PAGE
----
How the habitation pattern preserves the history of the parish

The 1840 Tithe Map of the village
The habitation pattern in Sherfield English is little changed from that in the 1840 Tithe Map for the parish. The overall pattern of dispersed groups of buildings is instantly recognisable, with hardly any changes even to the layout of the roads. The only new group of buildings since that time is the area we refer to below as Melchet End, which has grown up on the main road around and to the west of Graemar Lane. Looking back before 1840, only the arrival of the Salisbury to Southampton toll road (now the A27) in the late 1750s had made any discernible difference to the pattern which would have existed in early medieval times. And there is good evidence to suggest that the pattern then, and now, reflects influences unchanged since Neolithic times.

Settlement in Iron Age times
We know there was a significant population in the area of Sherfield English at least as far back as Iron Age times because they had the resource to build the defensive work on the hill top at Dunwood, in the east of the parish, which is now a Scheduled Monument. This site was probably chosen, not just because it was a hill, but because it has boggy ground all around, and would have also been completely hidden within woodland. As far as we can tell from archaeological investigations, this hill fort was never permanently occupied, but would have been a place of retreat when invaders (Saxons) or marauding armies (Vikings)were feared.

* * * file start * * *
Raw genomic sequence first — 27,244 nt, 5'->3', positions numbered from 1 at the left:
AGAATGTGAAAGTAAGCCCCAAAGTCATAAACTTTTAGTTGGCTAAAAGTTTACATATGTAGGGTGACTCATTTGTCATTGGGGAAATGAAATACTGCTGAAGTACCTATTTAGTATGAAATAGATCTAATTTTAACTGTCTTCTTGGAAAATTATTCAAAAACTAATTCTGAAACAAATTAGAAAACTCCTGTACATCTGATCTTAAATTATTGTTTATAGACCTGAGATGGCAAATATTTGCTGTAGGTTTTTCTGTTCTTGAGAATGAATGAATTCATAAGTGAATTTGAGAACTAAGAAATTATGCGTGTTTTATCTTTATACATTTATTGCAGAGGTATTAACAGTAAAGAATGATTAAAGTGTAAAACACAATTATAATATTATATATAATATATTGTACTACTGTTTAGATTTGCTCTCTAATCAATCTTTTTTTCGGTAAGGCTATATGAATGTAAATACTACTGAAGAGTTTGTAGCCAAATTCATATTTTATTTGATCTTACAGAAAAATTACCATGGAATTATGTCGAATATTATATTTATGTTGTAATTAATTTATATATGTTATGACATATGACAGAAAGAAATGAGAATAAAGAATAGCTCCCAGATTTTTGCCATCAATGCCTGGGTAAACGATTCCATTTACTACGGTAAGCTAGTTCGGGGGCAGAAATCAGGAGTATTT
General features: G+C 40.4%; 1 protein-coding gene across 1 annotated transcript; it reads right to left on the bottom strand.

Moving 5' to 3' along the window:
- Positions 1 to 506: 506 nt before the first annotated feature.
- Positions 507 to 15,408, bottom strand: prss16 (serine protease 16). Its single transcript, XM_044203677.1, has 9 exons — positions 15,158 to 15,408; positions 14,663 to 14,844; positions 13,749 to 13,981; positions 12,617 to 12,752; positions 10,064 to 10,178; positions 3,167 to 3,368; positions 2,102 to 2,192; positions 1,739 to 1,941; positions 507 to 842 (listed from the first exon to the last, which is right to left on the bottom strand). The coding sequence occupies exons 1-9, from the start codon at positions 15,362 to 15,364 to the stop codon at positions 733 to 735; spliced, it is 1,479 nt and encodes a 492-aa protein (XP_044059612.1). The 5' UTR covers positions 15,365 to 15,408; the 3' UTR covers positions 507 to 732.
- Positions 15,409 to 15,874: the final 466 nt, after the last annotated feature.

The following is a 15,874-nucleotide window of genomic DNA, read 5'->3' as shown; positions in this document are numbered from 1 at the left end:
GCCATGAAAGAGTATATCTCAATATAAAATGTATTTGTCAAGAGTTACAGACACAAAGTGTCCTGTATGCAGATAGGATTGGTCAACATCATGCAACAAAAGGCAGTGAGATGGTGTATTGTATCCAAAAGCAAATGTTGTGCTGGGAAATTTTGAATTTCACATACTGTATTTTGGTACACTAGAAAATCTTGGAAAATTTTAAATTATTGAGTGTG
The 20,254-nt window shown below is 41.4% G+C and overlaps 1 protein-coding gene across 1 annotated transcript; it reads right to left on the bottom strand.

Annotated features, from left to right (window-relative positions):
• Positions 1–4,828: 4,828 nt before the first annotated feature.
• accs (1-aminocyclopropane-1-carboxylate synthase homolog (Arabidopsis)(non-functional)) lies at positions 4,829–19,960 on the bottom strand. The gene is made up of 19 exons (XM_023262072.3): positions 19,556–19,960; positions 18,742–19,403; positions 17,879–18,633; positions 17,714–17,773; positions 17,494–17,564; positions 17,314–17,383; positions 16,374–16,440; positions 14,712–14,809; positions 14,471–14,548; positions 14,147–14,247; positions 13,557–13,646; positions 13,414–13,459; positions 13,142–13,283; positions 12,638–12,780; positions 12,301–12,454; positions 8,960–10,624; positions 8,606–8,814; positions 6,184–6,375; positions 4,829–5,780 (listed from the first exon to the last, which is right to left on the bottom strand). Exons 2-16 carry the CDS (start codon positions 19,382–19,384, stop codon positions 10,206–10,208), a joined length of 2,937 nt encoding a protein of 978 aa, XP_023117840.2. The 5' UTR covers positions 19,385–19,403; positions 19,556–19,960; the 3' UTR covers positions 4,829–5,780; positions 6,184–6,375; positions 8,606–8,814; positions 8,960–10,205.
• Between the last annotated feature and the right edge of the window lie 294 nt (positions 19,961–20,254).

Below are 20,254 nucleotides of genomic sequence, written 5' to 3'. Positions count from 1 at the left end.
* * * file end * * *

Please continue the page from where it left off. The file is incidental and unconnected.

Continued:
We can say with some confidence that some of these people, at least, were living exactly where we can see hamlets now because the main sites so clearly reflect the geographic constraints. These would have dictated the location of farms at any time in the past several thousand years: Reliable, free-flowing springs, which here are close to light, easily tillable soils, with rich summer meadows below and relatively open, free-draining pastures immediately above – an irresistible combination.
This combination is perfectly expressed at Manor Farm, which would certainly have been the first and main site to be settled. Here there is a clearly defined location for the spring, with firm ground on three sides. The spring flows out into a straight-sided valley, rather than onto an ill-defined wetland, so that stock movement and general access to south is easy under all conditions. Here, either side of the valley are light sandy soils which would have been ideal for the simple post ploughs that were universal before the Saxons brought in the iron plough share. To the north, the summer pastures (over porous chalk bedrock) are literally within a few yards, and these give unrestricted access to other settlements all over the Wessex region. It is therefore no accident that we find the ‘Manor’ house here, along with the original church site. If anywhere is the historical heart of the village, this is it.
There are also favourable conditions at other points where the chalk ridge gives way to sand and clay deposits (technically classified as Reading Beds), with springs emerging over a layer of clay immediately under the sand. This occurs notably around Melchet Court (where there is now a substantial pond), just above the hamlet now called Newtown, and at Doctors Hill, where the water course is now below the surface because the clay layer has been excavated right down to the underlying porous chalk – see comments below on the toll road for an explanation of why this happened.

Changes in Saxon times